"Mr For

bes," he said, "I h-h-hope well of you; for you can respect an old man. I'm very glad to see you. I hope you've brought an appetite with you. Sit down. Always respect old age, Mr Forbes. You'll be old yourself some day-and you won't like it any more than I do. I've had my young days, though, and I mustn't grumble."

And here he smiled; but it was a sad smile, and a tear gathered in the corner of one of his old eyes. He caught up a globular silver tea-pot, and began to fill the tea-cups. Apparently the reflection of his own face in the tea-pot was too comical to resist, for the old man presently broke into what was half a laugh and half a grin, and, without in any way accounting for it, went on talking quite merrily for the rest of the meal.

"My mother told me," said Alec at length, "in a letter I had from her yesterday, that your brother, sir, had married a cousin of hers."

"What! what! Are you a son of Mr Forbes of Howglen?"

"Yes, sir."

"You young rascal! Why didn't your mother send you to me?"

"She didn't like to trouble you, I suppose, sir."

"People like me, that haven't any relations, must make the most of the relations they have. I am in no danger of being troubled that way. You've heard of my poor brother's death?"

"No, sir."

"He died last year. He was a clergyman, you know. When you come up next session, I hope to show you his daughter-your cousin, you know. She is coming to live with me. People that don't marry don't deserve to have children. But I'm going to have one after all. She's at school now. What do you think of turning to, Mr Forbes?"

"I haven't thought much about it yet, sir."

"Ah! I daresay not. If I were you, I would be a doctor. If you're honest, you're sure to do some good. I think you're just the man for a doctor now-you respect your fellow-men. You don't laugh at old age, Mr Forbes."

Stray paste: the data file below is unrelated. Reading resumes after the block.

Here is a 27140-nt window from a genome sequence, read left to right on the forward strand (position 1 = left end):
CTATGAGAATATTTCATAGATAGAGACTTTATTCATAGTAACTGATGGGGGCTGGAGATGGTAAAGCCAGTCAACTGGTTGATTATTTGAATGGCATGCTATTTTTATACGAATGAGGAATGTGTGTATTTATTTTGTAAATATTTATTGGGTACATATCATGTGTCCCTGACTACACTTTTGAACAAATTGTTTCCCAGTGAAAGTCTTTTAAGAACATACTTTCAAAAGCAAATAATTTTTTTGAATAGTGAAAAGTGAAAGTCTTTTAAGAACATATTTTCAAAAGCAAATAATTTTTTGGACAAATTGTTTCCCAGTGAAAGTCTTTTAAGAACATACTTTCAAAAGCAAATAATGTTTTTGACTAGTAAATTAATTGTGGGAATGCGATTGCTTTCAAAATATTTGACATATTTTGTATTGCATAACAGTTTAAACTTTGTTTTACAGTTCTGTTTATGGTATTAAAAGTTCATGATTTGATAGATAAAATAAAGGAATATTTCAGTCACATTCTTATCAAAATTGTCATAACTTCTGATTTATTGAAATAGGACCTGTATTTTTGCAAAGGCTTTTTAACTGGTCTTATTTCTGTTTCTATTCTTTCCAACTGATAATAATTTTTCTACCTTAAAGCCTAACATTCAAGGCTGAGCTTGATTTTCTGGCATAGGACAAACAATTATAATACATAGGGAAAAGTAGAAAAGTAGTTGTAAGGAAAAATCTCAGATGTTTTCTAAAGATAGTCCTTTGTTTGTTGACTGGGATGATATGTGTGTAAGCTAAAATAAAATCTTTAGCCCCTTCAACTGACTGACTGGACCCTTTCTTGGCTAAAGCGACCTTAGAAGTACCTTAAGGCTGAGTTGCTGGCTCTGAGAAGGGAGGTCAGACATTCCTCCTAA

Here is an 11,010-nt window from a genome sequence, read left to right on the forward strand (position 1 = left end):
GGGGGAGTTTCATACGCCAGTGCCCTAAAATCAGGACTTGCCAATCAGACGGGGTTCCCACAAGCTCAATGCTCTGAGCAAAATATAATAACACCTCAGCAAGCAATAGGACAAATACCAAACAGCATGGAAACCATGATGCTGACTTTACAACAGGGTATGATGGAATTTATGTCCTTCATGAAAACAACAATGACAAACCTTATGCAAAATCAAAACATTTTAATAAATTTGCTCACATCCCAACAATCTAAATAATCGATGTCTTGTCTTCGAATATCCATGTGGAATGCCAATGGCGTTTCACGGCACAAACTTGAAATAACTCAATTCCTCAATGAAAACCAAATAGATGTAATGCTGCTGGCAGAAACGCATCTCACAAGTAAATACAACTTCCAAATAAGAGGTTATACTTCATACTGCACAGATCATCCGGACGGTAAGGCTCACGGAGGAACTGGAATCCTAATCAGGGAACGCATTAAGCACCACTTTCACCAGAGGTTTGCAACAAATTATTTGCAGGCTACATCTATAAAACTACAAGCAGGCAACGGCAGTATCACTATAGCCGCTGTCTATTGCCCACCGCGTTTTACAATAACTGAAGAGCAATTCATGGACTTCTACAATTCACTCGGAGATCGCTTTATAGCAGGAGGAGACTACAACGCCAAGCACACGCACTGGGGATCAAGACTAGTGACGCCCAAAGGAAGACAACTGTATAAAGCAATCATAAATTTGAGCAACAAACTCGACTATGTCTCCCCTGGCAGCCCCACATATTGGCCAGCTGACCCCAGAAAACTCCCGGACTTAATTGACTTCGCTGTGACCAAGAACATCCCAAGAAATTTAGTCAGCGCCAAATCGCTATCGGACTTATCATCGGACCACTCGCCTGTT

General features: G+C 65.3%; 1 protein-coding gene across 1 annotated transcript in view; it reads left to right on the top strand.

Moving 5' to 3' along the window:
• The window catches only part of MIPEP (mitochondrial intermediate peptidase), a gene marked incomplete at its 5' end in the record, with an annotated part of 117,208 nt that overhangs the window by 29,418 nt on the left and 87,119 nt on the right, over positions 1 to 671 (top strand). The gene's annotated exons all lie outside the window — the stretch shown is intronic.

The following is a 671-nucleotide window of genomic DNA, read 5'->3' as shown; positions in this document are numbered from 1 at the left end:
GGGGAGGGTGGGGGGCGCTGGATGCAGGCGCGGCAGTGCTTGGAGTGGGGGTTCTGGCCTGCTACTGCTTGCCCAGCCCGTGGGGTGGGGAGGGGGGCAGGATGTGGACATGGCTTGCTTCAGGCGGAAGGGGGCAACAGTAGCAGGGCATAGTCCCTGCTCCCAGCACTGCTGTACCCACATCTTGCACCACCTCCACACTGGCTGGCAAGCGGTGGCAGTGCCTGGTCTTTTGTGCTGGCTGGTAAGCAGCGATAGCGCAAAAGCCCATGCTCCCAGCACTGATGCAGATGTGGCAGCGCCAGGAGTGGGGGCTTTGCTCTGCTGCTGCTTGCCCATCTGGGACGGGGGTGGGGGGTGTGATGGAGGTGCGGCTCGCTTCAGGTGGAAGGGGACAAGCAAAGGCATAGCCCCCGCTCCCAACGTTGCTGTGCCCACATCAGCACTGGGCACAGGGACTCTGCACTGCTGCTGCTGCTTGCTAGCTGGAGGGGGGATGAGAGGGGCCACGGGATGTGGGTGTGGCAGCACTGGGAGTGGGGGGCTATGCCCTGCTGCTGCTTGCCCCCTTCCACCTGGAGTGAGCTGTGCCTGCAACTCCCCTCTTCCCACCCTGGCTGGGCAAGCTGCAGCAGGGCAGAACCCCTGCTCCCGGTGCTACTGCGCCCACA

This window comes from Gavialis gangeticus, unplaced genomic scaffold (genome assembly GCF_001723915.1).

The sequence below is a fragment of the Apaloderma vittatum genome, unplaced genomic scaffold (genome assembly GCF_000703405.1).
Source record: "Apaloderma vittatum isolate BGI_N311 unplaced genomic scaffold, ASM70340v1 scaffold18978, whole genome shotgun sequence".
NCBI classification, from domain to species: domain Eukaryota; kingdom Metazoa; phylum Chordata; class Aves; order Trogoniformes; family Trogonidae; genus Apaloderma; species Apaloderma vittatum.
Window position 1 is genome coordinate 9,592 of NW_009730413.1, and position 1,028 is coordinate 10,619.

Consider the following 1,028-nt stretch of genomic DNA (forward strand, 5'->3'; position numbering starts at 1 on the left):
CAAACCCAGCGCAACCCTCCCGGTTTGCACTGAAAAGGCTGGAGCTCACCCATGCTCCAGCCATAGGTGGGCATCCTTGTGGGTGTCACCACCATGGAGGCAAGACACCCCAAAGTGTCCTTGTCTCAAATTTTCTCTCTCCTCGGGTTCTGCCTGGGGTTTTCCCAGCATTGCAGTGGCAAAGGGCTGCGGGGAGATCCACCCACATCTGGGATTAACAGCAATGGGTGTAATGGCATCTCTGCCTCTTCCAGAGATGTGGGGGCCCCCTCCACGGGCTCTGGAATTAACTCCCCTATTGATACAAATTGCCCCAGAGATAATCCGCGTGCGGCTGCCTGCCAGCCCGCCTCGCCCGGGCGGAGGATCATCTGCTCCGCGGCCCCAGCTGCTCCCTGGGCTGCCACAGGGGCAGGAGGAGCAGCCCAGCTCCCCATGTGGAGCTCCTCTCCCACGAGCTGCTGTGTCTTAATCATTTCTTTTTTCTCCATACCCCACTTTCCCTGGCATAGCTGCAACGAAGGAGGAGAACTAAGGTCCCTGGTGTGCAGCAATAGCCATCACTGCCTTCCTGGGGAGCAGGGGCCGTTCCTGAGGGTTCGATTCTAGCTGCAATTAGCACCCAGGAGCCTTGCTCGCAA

And so the kind garrulous old man went on, talking about everything except Greek. For that he had no enthusiasm. Indeed, he did not know enough to have, by possibility, any feeling about it. What he did know, however, he taught well, and very conscientiously.

This was the first time that Alec's thoughts had been turned towards a profession. The more he thought about it the better he liked the idea of being a doctor; till at length, after one or two talks about it with Mr Fraser, he resolved, notwithstanding that the session was considerably advanced, to attend the anatomical course for the rest of it. The Greek and Latin were tolerably easy to him, and it would be so much time gained if he entered the first medical class at once. He need not stand the examination except he liked, and the fee was not by any means large. His mother was more than satisfied with the proposal, and, although what seemed a trifle to Alec was of some consequence to her, she sent him at once the necessary supplies. Mr Fraser smoothed the way for him with the professor, and he was soon busy making up his distance by a close study of the class-books.